The Role of Surplus Property in Campus Demolition Projects

No fixed asset can last forever, and buildings are no exception. Whether due to dwindling residual value or significant deterioration, there may come a time when the best strategy is to demolish a campus building.

Once your institution has decided on demolition, however, you’re faced with the task of addressing all of the assets inside of the building.

Assets in good condition might be redistributed to a different building on campus. Other assets, though in good condition, may be unneeded by the university, and can therefore be donated to charity or sold for profit. The remaining assets may be deemed unsuitable for use, sale, or donation, and therefore need to be disposed of.

Teaming up with your Demolition Team

To ensure proper stewardship of your institution’s waste during demolition and construction, your surplus team should have a hand in the process from day one. Establishing communication with the demolition team is a great place to start.

The best way to coordinate the asset management of a demolition project is to contact the surplus department before finalizing an agreement with the contractors. This gives surplus managers the opportunity to claim desired items. Then, remaining assets can be taken care of by contractors.

Another practical option is for the demolition project manager to contact surplus and organize a walkthrough. During these walkthroughs, surplus workers can evaluate assets of interest to determine which should be reused, sold, or recycled.

Regardless of the chosen method, universities should enforce coordination between demolition and surplus teams from the get-go. During initial planning meetings, project managers should be educated on the role of the surplus department within the university, and encouraged (or required) to coordinate with them throughout the asset disposal process.

Streamlining the communication process between demolition and surplus teams will give your university time to evaluate each asset and determine the best disposal method. This strategic planning approach can result in maximum profit and minimum waste.

Asset Evaluation

Sustainability should not be overlooked, but cost avoidance is a priority, as well. When evaluating assets to determine the most advantageous disposal method, the potential resale value must be considered. Therefore, repair, hauling, and storage costs must all be strongly considered during the evaluation process. If any of these costs exceed the revenue, or if the profit isn’t significant, it may be determined that the asset is not worth selling.

When this is the case, universities must heavily weigh all options, considering financial and environmental concerns, simultaneously. Here are a couple of ways you can properly dispose of surplus assets while minimizing costs:

1. Establish Responsible Contract Negotiation Terms

Despite your best efforts, you may find that some of the assets within your soon-to-be-demolished building simply cannot be stored, sold, or repurposed within the university. In this case, the only remaining option is disposal.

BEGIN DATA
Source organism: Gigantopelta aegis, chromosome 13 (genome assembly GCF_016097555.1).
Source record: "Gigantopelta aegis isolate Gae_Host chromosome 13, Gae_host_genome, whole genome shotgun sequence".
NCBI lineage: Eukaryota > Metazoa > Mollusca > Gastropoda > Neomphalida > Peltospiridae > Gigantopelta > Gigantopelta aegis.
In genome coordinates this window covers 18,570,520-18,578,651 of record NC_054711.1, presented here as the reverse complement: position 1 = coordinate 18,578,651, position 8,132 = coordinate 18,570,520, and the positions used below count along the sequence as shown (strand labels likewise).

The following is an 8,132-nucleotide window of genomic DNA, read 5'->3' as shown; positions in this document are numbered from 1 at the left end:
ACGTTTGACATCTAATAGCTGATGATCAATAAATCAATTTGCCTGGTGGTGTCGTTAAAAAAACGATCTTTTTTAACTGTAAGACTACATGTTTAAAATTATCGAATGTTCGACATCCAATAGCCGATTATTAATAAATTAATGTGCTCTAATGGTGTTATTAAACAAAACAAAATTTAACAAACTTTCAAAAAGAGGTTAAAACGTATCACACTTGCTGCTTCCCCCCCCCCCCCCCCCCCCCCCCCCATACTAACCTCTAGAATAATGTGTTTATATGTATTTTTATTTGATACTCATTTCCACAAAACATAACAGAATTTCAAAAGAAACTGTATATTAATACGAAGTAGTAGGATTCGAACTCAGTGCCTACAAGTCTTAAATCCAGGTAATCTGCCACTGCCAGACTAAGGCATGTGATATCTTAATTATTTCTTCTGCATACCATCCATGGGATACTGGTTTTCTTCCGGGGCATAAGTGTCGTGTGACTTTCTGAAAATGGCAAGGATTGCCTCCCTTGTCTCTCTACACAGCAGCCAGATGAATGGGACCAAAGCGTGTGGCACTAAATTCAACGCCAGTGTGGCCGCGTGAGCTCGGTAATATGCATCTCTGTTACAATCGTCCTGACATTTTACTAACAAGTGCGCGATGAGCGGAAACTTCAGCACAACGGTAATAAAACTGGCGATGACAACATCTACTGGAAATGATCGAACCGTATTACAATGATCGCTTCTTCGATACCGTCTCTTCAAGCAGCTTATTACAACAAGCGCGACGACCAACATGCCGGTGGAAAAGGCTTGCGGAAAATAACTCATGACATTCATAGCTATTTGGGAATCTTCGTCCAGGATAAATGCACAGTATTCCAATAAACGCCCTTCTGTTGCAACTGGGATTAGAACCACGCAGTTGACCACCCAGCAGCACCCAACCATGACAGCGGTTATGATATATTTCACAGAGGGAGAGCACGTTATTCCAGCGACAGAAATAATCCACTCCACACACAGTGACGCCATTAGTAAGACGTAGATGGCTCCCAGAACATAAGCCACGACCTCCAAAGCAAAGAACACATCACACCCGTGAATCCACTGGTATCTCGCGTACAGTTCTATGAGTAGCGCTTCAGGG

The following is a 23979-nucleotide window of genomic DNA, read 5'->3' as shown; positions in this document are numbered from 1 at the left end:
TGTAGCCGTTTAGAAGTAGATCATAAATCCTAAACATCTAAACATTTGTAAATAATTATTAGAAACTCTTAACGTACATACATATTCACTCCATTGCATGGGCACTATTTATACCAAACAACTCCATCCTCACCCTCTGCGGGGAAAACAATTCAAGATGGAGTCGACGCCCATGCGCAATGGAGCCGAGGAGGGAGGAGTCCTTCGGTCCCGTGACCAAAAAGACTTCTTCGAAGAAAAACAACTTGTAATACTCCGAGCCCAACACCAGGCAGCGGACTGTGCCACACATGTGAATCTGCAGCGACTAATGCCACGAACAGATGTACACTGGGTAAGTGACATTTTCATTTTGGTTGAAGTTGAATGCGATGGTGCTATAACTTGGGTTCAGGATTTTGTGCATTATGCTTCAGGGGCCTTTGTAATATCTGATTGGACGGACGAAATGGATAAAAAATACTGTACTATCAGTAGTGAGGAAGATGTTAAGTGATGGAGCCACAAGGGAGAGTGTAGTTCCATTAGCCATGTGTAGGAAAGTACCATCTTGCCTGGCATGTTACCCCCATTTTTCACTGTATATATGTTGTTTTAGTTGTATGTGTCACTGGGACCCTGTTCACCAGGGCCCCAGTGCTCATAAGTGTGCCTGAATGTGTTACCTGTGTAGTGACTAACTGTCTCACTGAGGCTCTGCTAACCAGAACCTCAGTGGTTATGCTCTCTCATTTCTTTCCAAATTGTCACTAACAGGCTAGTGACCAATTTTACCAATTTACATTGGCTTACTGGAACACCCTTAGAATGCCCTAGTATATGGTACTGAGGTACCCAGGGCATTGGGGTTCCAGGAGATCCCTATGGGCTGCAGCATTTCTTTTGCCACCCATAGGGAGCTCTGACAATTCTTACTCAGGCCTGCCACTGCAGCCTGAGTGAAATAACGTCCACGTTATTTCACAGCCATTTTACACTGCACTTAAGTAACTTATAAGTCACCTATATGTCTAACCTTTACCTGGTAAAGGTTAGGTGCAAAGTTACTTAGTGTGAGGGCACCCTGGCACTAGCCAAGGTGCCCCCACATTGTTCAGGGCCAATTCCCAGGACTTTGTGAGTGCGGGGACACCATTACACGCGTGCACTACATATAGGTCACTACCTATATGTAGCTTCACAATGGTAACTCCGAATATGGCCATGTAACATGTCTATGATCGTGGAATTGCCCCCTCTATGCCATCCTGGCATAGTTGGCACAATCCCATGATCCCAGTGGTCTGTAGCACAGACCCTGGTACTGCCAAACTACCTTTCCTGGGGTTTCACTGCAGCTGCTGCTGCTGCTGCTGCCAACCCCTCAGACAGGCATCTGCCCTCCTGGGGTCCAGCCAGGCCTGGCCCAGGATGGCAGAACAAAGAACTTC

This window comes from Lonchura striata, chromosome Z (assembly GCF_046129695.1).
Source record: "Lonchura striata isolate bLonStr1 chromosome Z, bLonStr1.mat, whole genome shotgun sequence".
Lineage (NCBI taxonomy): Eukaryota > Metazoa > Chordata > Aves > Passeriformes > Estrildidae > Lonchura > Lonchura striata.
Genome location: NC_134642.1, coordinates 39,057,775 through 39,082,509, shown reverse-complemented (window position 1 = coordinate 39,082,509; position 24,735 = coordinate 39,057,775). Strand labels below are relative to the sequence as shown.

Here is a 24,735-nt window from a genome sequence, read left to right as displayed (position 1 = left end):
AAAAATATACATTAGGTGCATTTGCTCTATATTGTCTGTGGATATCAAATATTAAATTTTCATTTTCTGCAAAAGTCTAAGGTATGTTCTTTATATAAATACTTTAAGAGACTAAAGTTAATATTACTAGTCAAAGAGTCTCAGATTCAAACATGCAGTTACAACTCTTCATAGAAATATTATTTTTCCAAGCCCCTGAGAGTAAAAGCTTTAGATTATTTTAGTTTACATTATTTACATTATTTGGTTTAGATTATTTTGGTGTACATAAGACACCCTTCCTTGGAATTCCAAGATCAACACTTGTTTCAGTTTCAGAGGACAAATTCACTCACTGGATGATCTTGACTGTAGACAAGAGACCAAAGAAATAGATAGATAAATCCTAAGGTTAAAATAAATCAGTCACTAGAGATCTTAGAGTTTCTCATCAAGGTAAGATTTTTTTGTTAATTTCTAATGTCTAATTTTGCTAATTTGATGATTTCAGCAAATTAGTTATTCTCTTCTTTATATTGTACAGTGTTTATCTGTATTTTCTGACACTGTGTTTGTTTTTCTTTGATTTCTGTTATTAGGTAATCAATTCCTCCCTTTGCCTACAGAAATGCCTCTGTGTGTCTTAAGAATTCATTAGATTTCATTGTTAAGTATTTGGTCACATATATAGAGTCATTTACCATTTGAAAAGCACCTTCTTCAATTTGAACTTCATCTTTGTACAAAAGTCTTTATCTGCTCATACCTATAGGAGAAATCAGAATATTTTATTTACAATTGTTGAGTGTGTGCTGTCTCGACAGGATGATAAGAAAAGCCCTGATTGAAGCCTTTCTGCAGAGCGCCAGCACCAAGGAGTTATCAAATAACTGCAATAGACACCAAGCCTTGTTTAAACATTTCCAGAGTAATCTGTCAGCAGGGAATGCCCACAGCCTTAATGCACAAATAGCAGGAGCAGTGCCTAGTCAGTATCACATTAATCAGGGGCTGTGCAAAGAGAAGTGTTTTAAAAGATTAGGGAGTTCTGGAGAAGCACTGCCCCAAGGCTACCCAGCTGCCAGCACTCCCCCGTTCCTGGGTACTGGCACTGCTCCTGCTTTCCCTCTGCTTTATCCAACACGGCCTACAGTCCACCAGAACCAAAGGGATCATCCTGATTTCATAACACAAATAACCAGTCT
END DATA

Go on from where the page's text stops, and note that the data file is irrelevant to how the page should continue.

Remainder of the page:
To ensure that your demolition team disposes of the items in a sustainable way, you might consider including recycling as part of the terms of your negotiation contract. The Waste and Recycling Plan established at Humboldt State University is a great example of this.

2. “As Is, Where Is” Surplus Sales

During the asset evaluation process, you may be fortunate to find that a large portion are in satisfactory condition for eventual redistribution or resale. However, storage space might be an issue.

For universities with storage constraints, a viable solution is to host an onsite sale. The surplus department can decide on appropriate pricing ahead of time, and customers can visit the building to screen and select surplus property before demolition begins.

Waste Diversion

Many universities have included demolition and construction regulations directly within their sustainability plans. For example:

  • Humboldt State University
    During construction and demolition, Humboldt State requires a minimum waste diversion rate of 50% (by weight). To support this effort, contractors are required to submit a Waste and Recycling Plan.The plan requires that contractors identify and estimate types and amounts of waste, landfill options, and disposal alternatives. One suggested alternative is to transfer items to the university surplus department, reducing landfill waste.Prior to beginning any construction job, Humboldt State also provides contractors with their Contractor Recycling Guide, which includes waste diversion best practices.
  • University of Arizona
    The University of Arizona requires all demolition and construction policies to follow the procedures outlined in their Design and Specifications Standards (DSS) document. The DSS includes a detailed list of items that should be salvaged, as well as specific language requiring contractors to conduct site meetings with Facilities Management to determine where salvaged items should be taken. Last year, the university was able to divert approximately 1,150 tons of waste from landfills in demolition and construction projects.

The university surplus team also leverages the AssetWorks surplus management software platform to easily track the assets that have been salvaged.

Regardless of where these items fall in the asset lifecycle, it is critical that they are handled in a responsible and sustainable way. In conjunction with your demolition team, your surplus department can serve as an integral resource in the determination and management of valuable assets.

Waste Diversion & Revenue Generation with Surplus Property

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